Apple only lets you access iPhone apps through its own App Store, which it says keeps everything safe. It appeared to bolster that idea when it announced in 2020 that it would ask app makers to fill out what are essentially privacy nutrition labels. Just like packaged food has to disclose how much sugar it contains, apps would have to disclose in clear terms how they gobble your data. The labels appear in boxes toward the bottom of app listings. (Click here for my guide on how to read privacy nutrition labels.)
But after I studied the labels, the App Store is now a product I trust less to protect us. In some ways, Apple uses a narrow definition of privacy that benefits Apple — which has its own profit motivations — more than it benefits us.
Apple’s big privacy product is built on a shaky foundation: the honor system. In tiny print on the detail page of each app label, Apple says, “This information has not been verified by Apple.”
The first time I read that, I did a double take. Apple, which says caring for our privacy is a “core responsibility,” surely knows devil-may-care data harvesters can’t be counted on to act honorably. Apple, which made an estimated $64 billion off its App Store last year, shares in the responsibility for what it publishes.
It’s true that just by asking apps to highlight data practices, Apple goes beyond Google’s rival Play Store for Android phones. It has also promised to soon make apps seek permission to track us, which Facebook has called an abuse of Apple’s monopoly over the App Store.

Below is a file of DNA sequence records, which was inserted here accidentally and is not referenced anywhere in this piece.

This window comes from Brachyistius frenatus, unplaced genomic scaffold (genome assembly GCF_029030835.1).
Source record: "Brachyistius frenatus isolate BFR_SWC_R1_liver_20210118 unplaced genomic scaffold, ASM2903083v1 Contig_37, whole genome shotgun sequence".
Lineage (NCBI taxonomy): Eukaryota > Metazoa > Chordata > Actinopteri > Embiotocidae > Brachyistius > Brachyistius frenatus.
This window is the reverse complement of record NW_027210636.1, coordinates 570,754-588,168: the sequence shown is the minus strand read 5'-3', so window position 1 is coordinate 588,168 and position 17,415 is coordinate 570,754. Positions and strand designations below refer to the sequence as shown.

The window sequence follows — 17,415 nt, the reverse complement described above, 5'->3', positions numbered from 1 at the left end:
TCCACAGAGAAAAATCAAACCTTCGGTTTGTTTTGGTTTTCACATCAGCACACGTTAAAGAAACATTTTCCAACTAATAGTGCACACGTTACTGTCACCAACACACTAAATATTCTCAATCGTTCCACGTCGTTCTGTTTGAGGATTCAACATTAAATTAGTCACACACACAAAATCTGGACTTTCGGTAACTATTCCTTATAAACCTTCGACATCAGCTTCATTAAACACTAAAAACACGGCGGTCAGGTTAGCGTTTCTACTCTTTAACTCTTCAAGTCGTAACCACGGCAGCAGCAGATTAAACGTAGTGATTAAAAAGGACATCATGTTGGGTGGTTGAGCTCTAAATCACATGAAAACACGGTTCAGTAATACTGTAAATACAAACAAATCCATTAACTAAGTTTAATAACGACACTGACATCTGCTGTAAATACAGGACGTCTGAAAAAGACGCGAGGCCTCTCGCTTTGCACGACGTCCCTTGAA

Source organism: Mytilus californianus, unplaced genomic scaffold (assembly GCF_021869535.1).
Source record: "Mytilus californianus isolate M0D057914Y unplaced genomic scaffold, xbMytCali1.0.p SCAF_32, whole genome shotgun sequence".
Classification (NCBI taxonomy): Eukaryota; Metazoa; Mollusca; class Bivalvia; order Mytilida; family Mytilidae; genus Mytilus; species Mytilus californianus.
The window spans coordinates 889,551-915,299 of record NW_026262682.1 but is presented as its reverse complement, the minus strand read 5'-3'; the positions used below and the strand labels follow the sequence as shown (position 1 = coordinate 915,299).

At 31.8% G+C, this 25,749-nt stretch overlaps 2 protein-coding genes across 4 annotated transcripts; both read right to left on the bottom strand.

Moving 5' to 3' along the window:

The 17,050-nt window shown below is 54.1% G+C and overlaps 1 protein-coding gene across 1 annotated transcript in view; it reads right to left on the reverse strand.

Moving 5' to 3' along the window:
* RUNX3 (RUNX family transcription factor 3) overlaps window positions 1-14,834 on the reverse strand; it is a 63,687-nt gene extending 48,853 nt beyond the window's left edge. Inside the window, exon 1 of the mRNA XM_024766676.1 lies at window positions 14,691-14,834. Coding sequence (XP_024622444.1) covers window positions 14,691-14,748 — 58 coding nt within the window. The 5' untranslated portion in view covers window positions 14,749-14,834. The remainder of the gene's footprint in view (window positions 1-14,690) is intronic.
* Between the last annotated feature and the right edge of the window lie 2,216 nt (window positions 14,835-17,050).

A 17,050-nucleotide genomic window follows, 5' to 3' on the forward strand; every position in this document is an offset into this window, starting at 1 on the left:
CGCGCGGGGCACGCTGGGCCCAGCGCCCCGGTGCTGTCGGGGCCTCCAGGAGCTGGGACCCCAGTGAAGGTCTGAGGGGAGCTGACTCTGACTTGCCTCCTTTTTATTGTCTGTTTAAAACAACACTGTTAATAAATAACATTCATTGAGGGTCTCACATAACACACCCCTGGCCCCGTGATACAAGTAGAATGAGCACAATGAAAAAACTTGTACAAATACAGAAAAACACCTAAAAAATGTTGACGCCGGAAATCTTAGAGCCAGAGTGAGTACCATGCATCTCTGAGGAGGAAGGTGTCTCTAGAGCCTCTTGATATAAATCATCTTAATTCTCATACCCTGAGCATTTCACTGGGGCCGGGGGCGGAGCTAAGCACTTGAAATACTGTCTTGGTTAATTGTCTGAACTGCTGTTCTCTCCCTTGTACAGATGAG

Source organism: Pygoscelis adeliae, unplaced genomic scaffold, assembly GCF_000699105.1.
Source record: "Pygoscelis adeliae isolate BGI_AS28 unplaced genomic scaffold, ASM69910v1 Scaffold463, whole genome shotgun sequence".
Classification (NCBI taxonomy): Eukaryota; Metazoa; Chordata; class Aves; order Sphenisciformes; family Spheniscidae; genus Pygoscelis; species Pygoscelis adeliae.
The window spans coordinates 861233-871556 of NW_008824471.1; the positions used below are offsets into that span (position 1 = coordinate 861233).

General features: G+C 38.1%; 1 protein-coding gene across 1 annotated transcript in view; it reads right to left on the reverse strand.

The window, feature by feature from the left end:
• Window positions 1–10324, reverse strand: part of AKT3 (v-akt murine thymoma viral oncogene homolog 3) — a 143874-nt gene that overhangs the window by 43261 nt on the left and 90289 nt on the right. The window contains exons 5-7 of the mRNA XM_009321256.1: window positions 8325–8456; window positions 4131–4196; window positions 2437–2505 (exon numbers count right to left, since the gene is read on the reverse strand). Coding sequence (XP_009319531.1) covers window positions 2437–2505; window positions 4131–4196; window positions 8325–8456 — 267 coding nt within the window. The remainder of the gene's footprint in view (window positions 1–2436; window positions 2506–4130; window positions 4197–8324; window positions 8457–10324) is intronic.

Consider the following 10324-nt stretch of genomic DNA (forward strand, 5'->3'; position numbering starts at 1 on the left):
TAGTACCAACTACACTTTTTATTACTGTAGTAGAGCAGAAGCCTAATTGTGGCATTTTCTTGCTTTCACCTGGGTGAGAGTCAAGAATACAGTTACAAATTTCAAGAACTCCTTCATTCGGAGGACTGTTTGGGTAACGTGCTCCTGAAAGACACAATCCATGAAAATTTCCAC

In an email, Apple spokeswoman Katie Clark-AlSadder said: “Apple conducts routine and ongoing audits of the information provided and we work with developers to correct any inaccuracies. Apps that fail to disclose privacy information accurately may have future app updates rejected, or in some cases, be removed from the App Store entirely if they don’t come into compliance.”
My spot checks suggest Apple isn’t being very effective.
And even when they are filled out correctly, what are Apple’s privacy labels allowing apps to get away with not telling us?
Trust but verify
A tip from a tech-savvy Washington Post reader helped me realize something smelled fishy. He was using a journaling app that claimed not to collect any data but, using some technical tools, he spotted it talking an awful lot to Google.
To be clear, I don’t know exactly how widespread the falsehoods are on Apple’s privacy labels. My sample wasn’t necessarily representative: There are about 2 million apps, and some big companies, like Google, have yet to even post labels. (They’re only required to do so with new updates.) About 1 in 3 of the apps I checked that claimed they took no data appeared to be inaccurate. “Apple is the only one in a position to do this on all the apps,” says Jackson.
But if a journalist and a talented geek could find so many problems just by kicking over a few stones, why isn’t Apple?
Even after I sent it a list of dubious apps, Apple wouldn’t answer my specific questions, including: How many bad apps has it caught? If being inaccurate means you get the boot, why are some of the ones I flagged still available?
We need help to fend off the surveillance economy. Apple’s App Store isn’t doing enough, but we also have no alternative. Apple insists on having a monopoly in running app stores for iPhones and iPads. In testimony to Congress about antitrust concerns last summer, Apple CEO Tim Cook argued that Apple alone can protect our security.
Other industries that make products that could harm consumers don’t necessarily get to write the rules for themselves. The Food and Drug Administration sets the standards for nutrition labels. We can debate whether it’s good at enforcement, but at least when everyone has to work with the same labels, consumers can get smart about reading them — and companies face the penalty of law if they don’t tell the truth.
Apple’s privacy labels are not only an unsatisfying product. They should also send a message to lawmakers weighing whether the tech industry can be trusted to protect our privacy on its own.